Where we stand with NBA labor talks. Besides screwed.

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The NBA owners and players will not be getting together on Monday to look for an end to the lockout. There are a few key things that separate the NFL from NBA lockouts — primarily that the NFL is a money making machine and the NBA’s profitability is questionable at best — but one key difference is that the NFL owners and players sat down for 16 straight days to make a deal happen. They wanted to make a deal, both sides.

The NBA has yet to get past three straight days of talks. And that took a federal mediator.

So where do things stand in this ugly, pointless stalemate? Here’s what we know.

• The big issue remains the money — the split of basketball related income (BRI). That’s basically all the money that comes into the league (ticket sales, national television deals, a piece of team sponsorship and on and on). In the last labor deal, the players got a whopping 57 percent. They have offered to come down to 52.5 percent, but the owners say they are not going any higher than 50/50 (and the owners want to take more off the top before that split). The two sides are only about $100 million a season apart, which is not that far all things considered (they started out more than $800 million a season apart).

But you only close that gap by talking. Right now, both sides are dug in on this like a World War I battlefield. Until this is solved nothing gets solved.

• Even if the owners got a 50/50 split, that would not be enough, they want to win a battle for a major restructuring the system. David Aldridge of NBA.com brings us this quote from NBA Deputy Commissioner Adam Silver.

“We did get a sense from the players in attendance that they felt, in essence, there should be a trade on those issues,” deputy commissioner Adam Silver said Thursday. “That if we were to reach a negotiated compromise on the split of BRI … that they, therefore, should get what they’re looking for on the system issues … as I’ve been saying now for a few years, it seems, there are two independent goals, both of which are critically important for our teams. One is to be economically sustainable. And number two is to have the ability to compete. And what we told the players today is we could not trade one for the other.”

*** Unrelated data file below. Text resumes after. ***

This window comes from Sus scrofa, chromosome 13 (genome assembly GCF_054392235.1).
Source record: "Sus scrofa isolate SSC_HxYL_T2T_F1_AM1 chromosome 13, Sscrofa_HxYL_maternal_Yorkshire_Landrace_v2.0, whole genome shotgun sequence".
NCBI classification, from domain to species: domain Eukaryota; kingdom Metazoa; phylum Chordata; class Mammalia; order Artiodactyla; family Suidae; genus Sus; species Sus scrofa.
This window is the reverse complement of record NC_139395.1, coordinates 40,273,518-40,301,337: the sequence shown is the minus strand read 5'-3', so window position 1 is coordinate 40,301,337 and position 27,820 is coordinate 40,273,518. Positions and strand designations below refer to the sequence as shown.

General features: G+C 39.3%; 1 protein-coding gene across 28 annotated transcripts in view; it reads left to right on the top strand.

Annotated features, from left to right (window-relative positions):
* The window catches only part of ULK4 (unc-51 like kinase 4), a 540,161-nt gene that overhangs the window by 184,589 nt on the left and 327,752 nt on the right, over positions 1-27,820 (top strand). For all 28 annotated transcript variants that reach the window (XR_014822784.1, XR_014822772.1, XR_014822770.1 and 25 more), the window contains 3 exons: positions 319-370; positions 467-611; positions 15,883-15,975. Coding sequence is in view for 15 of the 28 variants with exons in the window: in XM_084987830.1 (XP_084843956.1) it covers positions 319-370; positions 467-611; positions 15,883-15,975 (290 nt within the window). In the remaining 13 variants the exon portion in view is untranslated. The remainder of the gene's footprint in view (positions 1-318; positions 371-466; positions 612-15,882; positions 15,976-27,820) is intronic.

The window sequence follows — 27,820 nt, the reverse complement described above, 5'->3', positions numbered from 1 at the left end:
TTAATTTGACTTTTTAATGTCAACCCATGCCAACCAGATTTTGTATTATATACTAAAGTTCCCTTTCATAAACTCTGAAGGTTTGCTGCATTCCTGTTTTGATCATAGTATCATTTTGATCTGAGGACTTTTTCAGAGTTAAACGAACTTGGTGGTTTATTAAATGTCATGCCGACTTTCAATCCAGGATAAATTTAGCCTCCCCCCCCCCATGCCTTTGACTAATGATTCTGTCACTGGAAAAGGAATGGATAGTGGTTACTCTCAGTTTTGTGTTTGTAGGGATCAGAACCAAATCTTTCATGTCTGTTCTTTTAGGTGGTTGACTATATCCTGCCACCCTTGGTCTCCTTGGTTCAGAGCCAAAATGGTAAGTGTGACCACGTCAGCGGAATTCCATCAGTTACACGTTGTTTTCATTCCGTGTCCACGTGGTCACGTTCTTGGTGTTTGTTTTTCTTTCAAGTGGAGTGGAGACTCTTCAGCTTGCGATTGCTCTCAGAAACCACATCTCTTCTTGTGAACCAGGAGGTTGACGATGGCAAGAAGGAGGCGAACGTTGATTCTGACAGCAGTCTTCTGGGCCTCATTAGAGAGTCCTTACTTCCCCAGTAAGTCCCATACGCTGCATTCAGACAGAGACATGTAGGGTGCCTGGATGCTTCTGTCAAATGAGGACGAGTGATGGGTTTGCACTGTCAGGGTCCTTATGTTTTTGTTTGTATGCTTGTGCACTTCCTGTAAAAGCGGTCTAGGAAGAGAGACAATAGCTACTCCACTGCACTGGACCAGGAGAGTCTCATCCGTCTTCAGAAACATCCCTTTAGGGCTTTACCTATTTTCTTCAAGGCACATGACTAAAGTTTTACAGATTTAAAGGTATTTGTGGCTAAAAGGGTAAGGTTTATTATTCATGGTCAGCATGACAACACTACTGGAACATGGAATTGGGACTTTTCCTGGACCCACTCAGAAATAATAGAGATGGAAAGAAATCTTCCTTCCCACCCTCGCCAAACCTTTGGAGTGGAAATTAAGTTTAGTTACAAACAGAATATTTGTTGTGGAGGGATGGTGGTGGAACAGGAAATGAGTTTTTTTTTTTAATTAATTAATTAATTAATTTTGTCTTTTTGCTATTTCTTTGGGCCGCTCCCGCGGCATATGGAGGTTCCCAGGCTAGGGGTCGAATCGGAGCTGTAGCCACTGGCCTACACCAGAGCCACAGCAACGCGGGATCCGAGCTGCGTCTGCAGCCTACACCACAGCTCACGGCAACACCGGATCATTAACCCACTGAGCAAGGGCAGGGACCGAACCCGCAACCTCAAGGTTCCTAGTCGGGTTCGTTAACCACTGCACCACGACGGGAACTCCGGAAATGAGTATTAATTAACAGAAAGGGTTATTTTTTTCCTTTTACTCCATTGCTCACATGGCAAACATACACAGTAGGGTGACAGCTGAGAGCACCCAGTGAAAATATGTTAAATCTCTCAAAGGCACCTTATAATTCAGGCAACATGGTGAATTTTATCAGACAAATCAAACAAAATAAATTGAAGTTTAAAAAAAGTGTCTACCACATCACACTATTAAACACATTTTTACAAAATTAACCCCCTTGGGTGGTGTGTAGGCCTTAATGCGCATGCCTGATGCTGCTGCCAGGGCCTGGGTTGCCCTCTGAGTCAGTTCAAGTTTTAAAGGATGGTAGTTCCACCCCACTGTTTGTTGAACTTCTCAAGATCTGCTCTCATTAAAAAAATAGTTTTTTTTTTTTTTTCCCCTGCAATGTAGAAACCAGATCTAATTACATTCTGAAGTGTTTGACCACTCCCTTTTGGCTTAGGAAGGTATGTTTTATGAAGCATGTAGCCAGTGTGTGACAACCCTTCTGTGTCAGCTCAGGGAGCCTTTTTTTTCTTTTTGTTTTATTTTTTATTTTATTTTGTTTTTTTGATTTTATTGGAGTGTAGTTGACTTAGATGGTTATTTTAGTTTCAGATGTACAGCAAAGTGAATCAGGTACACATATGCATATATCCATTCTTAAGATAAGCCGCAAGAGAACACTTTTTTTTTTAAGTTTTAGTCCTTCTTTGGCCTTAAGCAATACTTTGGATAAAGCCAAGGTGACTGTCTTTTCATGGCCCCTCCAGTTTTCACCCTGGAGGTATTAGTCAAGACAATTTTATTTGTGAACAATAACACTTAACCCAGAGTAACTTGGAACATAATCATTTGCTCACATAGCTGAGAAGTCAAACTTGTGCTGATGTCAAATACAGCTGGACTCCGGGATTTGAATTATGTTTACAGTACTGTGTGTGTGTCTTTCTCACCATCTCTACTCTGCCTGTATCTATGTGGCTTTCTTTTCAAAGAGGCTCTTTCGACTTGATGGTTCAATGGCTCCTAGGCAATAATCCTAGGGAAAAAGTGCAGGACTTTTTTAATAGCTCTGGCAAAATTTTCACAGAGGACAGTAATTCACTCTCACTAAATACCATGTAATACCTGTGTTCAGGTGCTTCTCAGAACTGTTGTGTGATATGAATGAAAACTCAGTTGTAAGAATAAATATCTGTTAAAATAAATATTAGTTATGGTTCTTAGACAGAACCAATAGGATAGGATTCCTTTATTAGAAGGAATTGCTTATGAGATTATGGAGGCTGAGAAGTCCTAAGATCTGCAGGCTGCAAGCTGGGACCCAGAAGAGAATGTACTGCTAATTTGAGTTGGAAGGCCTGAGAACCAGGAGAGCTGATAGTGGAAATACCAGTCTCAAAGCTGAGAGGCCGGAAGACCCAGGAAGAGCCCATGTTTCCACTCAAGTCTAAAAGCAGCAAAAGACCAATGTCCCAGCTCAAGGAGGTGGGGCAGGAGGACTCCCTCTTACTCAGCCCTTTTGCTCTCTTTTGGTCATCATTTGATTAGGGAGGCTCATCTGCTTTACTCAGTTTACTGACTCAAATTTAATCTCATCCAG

That’s from the Attila the Hun negotiations playbook. It’s domination. The owners want a complete and total win or nothing, and they will shoot the sport in the leg to get it. The players give backs (in their offer) would amount to $180 million next season and well over a billion over the life of the agreement. The players are the ones making a sacrifice here. But the owners want more — they want to hurt the players, rout them. Just winning seems not to be enough. And it’s pathetic.

The owners keep preaching “competitive balance” but that is a flat-out myth. Actually, myth may be too kind, more like intentional deception. The NBA will never have the balance of the NFL because one player (Kobe Bryant, LeBron James, Derrick Rose type players) dominates most contests. It will not work in the NBA. Besides, the NBA was at its most popular when Jordan dominated the league like no other, when competitive balance was laughable. But competitive balance is the flag the owners are flying.

• There are other things the two sides do not agree on. Chris Sheridan has a great breakdown over at his Web site of all the issues. Go read the whole post, but are a couple highlights.

Trade rules: Under the old system, the salaries of players being traded had to be within 125 percent of each other (if both trading teams were over the salary cap). This rule will be loosened considerably, although a final formula has not been agreed to. The players want the percentage to rise to 225 percent (whereby, for instance, a player making $1 million could be traded for a player making $2.25 million), while the owners have indicated a willingness to allow the percentage to rise to 140 or 150 percent — although teams paying the luxury tax would have a tighter restraint.